NBA players coalition wants a call to action for the black community

Jamie Hudson
NBC Sports Northwest

NBA players have been discussing how resuming the 2019-20 season in Orlando could both positively and negatively impact the current social justice movements. 

Just as former Trail Blazers fan favorite Ed Davis mentioned in a HoopsHype interview this week, the chance for 22 NBA teams to go down to Orlando and restart the season also means it's an opportunity for the players to be together and make a difference in the world and more specifically in the black community. 

This is really the only time that you're going to get that and it's the only time you're going to get 22 teams together for seven weeks, so we can really get down and meet every couple of weeks and do some really cool things.

There's some really great stuff that we can do for the world. I feel like all of us doing it together and working with the NBA and working with these owners, we can really help out. For me, I want to fight against police brutality. That's my cause; that's really what I want to focus on. I hope that when we get down there, we can do that together. -- Ed Davis in a recent interview with HoopsHype

Now a group of NBA players have reportedly band together to work on calls to action. 

[Listen to the latest Talkin' Blazers Podcast with hosts NBA Champion Channing Frye and Emmy Award winner Dan Sheldon and special guest Jordan Kent].


In an interview with ESPN's Malika Andrews and Adrian Wojnarowski, Los Angeles Lakers guard Avery Bradley, who has been a co-leader of the players group working to make a change along with Brooklyn Nets guard Kyrie Irving, says the group of players is ready to hear what the league office has to say in their efforts and plans to help impact the black community.  

In the ESPN report, Bradley and the players' coalition described their priorities in calls to action around the league.

Those priorities include, but are not limited to:

  • Improved hiring practices for black front office members and head coaching positions (making it so the league's management ranks better reflect its makeup of players)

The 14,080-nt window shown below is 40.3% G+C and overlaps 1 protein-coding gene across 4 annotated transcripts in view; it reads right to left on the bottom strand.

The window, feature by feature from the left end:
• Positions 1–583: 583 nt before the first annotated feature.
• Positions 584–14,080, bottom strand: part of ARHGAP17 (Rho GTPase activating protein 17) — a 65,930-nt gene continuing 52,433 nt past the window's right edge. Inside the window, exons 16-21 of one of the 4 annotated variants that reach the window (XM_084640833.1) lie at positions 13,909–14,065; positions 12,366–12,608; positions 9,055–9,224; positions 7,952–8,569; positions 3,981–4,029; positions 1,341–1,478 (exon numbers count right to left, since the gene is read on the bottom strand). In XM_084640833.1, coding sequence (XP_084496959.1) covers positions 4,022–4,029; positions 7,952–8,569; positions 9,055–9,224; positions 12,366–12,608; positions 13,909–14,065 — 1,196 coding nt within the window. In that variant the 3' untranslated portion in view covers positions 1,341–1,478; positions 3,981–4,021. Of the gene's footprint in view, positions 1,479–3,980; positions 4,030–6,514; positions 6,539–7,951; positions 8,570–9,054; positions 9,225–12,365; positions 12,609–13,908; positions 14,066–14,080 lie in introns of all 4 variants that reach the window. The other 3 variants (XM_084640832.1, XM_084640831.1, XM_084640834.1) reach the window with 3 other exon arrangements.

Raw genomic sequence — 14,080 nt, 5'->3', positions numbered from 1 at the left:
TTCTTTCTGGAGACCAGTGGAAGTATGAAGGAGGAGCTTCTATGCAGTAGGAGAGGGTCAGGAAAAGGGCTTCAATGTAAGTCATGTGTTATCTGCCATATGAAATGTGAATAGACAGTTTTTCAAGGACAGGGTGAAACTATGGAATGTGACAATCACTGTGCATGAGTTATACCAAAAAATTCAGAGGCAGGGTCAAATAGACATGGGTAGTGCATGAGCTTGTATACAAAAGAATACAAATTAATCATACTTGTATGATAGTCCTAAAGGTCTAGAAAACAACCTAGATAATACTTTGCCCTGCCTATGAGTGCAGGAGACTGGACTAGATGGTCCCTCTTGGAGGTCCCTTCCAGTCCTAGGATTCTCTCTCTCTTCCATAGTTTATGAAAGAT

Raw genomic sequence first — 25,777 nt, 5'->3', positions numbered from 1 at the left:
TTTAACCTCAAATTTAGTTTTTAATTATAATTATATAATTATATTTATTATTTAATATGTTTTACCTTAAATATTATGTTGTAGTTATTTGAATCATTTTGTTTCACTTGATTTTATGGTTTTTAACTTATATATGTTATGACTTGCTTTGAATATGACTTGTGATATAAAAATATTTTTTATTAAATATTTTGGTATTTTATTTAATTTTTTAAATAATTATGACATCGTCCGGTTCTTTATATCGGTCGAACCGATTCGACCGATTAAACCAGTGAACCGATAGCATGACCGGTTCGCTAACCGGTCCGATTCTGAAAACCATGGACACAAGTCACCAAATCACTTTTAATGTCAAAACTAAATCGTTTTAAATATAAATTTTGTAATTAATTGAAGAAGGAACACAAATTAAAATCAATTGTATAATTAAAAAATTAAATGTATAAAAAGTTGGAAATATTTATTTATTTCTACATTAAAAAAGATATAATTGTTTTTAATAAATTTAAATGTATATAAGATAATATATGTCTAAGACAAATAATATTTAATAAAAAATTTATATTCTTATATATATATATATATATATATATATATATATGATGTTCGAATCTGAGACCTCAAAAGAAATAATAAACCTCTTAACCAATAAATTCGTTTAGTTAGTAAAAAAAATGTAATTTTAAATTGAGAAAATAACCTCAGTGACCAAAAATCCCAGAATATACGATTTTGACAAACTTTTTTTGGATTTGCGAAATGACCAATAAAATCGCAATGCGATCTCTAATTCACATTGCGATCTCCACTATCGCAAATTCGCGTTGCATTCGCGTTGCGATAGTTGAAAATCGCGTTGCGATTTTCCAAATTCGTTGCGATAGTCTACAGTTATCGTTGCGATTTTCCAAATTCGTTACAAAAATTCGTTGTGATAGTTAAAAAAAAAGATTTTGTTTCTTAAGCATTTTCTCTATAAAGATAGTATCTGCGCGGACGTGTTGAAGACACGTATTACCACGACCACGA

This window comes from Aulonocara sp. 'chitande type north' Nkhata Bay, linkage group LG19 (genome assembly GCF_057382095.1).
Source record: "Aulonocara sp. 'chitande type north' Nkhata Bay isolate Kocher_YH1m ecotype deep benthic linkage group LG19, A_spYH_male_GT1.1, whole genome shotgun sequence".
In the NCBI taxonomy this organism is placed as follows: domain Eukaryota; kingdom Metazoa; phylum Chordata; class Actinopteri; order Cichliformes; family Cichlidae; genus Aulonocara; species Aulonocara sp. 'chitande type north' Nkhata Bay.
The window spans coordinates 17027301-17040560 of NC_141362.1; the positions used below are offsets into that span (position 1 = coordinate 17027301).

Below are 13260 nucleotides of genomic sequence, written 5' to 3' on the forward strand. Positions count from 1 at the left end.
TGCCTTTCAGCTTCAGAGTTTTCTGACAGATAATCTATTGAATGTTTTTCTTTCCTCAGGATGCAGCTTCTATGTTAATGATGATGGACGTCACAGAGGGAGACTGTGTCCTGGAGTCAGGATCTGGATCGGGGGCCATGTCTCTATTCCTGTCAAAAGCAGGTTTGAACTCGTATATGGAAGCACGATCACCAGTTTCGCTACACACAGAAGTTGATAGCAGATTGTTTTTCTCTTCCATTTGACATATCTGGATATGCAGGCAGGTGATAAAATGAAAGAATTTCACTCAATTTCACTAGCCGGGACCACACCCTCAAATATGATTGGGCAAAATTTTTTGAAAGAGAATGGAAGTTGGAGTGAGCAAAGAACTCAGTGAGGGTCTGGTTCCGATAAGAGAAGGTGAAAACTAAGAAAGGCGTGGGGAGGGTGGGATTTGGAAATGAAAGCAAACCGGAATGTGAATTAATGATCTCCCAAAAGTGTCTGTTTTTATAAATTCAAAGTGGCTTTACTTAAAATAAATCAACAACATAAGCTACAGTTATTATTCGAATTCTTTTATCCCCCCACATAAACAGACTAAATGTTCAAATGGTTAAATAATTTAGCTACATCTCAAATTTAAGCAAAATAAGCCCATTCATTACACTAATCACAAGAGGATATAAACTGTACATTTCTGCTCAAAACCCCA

• Donations to organizations aiding in black communities 

  • Partnerships with black-owned businesses, which also includes NBA arena vendors

The Celtics guard explained that many players are hopeful to use platforms in Orlando when play resumes to speak on issues of systemic racism.

But, the players are also hoping to get help from team owners as well to have greater impact.

Regardless of how much media coverage will be received, talking and raising awareness about social injustice isn't enough. Are we that self-centered to believe no one in the world is aware of racism right now? That as athletes, we solve the real issues by using our platforms to speak? We don't need to say more. We need to find a way to achieve more. Protesting during an anthem, wearing T-shirts is great, but we need to see real actions being put into the works. -- Avery Bradley told ESPN

Bradley added, "don't put all of the weight on your player to take care of the issue. If you care about us, you can't remain silent and in the background."

As for the argument that the NBA should not return this summer because it could take away from the Black Live Matter movement, Bradley offered up this explanation:

"The actual act of sitting out doesn't directly fight systemic racism. But it does highlight the reality that without black athletes, the NBA wouldn't be what it is today. The league has a responsibility to our communities in helping to empower us -- just as we have made the NBA brand strong."

Teams are expected to start practicing in their own facilities before traveling to Orlando. Training camp is tentatively set to begin June 30 with teams traveling to Orlando on July 7.

Be sure to check out Sports Uncovered: The uniform craze that revolutionized college football

NBA players coalition wants a call to action for the black community originally appeared on NBC Sports Northwest

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